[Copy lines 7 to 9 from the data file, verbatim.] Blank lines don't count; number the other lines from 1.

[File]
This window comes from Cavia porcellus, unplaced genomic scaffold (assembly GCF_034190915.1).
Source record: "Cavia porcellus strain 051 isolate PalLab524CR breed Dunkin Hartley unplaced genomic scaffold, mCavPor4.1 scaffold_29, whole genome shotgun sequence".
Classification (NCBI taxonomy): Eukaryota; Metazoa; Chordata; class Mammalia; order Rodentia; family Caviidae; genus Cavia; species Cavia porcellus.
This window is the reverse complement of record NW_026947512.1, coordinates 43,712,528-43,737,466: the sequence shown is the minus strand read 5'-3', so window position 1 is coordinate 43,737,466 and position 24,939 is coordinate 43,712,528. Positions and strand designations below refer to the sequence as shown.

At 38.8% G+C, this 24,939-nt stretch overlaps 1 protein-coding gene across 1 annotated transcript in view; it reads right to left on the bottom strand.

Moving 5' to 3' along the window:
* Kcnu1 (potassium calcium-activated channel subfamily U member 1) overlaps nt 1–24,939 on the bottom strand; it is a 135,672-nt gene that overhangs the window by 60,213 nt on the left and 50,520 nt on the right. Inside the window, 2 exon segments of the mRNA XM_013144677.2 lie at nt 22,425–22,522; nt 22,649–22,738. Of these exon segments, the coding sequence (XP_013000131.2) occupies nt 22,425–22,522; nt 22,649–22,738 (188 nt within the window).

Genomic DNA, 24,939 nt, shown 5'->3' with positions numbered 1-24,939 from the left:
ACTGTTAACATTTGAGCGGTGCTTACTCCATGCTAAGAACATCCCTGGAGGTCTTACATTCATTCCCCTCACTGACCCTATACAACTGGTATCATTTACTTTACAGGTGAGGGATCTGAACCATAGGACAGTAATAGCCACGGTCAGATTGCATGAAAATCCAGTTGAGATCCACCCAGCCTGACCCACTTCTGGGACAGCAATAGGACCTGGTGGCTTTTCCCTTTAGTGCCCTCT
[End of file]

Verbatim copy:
* Kcnu1 (potassium calcium-activated channel subfamily U member 1) overlaps nt 1–24,939 on the bottom strand; it is a 135,672-nt gene that overhangs the window by 60,213 nt on the left and 50,520 nt on the right. Inside the window, 2 exon segments of the mRNA XM_013144677.2 lie at nt 22,425–22,522; nt 22,649–22,738. Of these exon segments, the coding sequence (XP_013000131.2) occupies nt 22,425–22,522; nt 22,649–22,738 (188 nt within the window).

Genomic DNA, 24,939 nt, shown 5'->3' with positions numbered 1-24,939 from the left:
ACTGTTAACATTTGAGCGGTGCTTACTCCATGCTAAGAACATCCCTGGAGGTCTTACATTCATTCCCCTCACTGACCCTATACAACTGGTATCATTTACTTTACAGGTGAGGGATCTGAACCATAGGACAGTAATAGCCACGGTCAGATTGCATGAAAATCCAGTTGAGATCCACCCAGCCTGACCCACTTCTGGGACAGCAATAGGACCTGGTGGCTTTTCCCTTTAGTGCCCTCT